I made a promise to Flip Saunders that we would win and end the playoff drought,” current franchise cornerstone Karl-Anthony Towns said on the media day of his rookie season shortly before Saunders passed. “And I intend to keep that promise.

There’s more from around the league:

  • Former NBA player Ben Gordon has run into trouble with the law, Jonathan Bandler of The Journal News writes. The 34-year-old wasn’t ultimately charged following a confrontation between himself and a woman at his business but police were called to the scene and he was hospitalized for psychiatric evaluation.
  • The journey into the business world continues for Kobe Bryant. As Darren Rovell of ESPN writes, Bryant has approached his investments with the same obsessiveness that he did his NBA career.
  • Retired NBA guard Pablo Prigioni is stepping down from his role as the head coach of Liga ACB team Baskonia, Orazio Cauchi of Sportando writes. The team has gotten off to a rocky start and it’s said that Prigioni has lost control of the situation.

Pacific Notes: Wilcox, Reed, Looney, Warriors

Neither Pablo Prigioni nor C.J. Wilcox currently has an NBA contract, with Prigioni transitioning to coaching and Wilcox having agreed to a two-way deal with the Trail Blazers. However, before Wilcox reached an agreement with Portland, it appeared he may reunite with Prigioni, who was his teammate with the Clippers during the 2015/16 season.

As international basketball reporter David Pick details (via Twitter), Prigioni – now the head coach of Baskonia in Spain – had been recruiting his former Clippers teammate in the hopes of signing him to a $500K contract. Wilcox will earn less than that on his new two-way deal, so remaining stateside and getting the opportunity to see a little NBA action was likely a key factor in his decision.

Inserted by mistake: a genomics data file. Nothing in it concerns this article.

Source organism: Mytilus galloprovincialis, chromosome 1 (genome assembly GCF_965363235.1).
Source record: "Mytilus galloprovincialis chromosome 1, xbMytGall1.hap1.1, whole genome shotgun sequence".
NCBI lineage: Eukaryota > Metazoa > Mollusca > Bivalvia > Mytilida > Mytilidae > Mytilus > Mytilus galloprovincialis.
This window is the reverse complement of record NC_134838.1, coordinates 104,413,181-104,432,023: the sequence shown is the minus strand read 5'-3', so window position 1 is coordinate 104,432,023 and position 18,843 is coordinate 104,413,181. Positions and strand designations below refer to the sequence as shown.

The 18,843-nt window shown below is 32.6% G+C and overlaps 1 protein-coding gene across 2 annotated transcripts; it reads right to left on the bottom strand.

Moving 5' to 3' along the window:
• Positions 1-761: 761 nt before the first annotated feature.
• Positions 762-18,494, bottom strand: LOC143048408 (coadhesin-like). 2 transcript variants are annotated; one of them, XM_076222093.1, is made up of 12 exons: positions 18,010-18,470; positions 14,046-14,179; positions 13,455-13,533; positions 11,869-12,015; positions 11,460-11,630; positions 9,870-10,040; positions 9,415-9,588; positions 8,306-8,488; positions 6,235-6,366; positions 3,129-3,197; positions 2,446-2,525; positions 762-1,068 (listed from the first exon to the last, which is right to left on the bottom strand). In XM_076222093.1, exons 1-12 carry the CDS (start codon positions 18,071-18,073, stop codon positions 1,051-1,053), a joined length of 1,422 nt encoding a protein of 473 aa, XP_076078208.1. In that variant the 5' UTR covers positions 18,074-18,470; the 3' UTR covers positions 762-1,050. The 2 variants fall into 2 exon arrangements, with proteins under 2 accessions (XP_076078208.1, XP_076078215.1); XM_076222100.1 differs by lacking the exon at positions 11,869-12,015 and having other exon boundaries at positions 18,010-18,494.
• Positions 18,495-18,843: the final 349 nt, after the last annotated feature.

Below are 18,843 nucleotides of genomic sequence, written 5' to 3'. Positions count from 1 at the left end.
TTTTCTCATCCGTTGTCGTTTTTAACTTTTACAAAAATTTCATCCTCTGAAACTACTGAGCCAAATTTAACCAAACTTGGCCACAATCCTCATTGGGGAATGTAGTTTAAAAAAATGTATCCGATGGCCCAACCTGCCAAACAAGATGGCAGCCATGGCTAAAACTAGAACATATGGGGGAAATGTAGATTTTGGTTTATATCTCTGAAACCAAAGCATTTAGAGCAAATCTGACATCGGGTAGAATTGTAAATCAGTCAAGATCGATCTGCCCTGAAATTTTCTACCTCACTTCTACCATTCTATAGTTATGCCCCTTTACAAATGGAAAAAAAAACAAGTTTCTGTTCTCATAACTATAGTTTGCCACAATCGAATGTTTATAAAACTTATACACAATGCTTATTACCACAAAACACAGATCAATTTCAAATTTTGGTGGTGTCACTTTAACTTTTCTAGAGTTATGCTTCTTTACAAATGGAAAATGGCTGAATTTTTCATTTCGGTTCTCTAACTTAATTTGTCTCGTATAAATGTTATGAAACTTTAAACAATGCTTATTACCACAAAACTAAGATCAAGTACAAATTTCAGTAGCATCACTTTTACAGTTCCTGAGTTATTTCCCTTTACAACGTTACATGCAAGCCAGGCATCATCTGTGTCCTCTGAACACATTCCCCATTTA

Here’s more on the Clips and their Pacific rivals:

  • New Clippers center Willie Reed was charged on Sunday with misdemeanor domestic battery, but his wife has issued a statement through her attorney saying she doesn’t want to press charges against her husband, per Ira Winderman of The South Florida Sun Sentinel. “This incident has been totally blown out of proportion. I did not call the police and I did not ask anyone to call the police on my behalf. Willie is a good man and a great father. I have no intention of pressing charges and I have asked the authorities to immediately dismiss all charges against Willie,” Jasmine Reed said in her statement. Willie Reed’s arraignment is currently scheduled for September 8.
  • In a piece for The Athletic, Danny Leroux examines the Warriors‘ options for their 15th man, exploring whether the club should simply keep Kevon Looney or go in another direction with that final roster spot.
  • The Warriors earned the No. 1 spot on David Aldridge’s list of offseason rankings, as he details in a piece for NBA.com. Aldridge’s list is based on each team’s summer roster moves, rather than its overall roster strength, so the Kings and Lakers rank in his top 10 as well.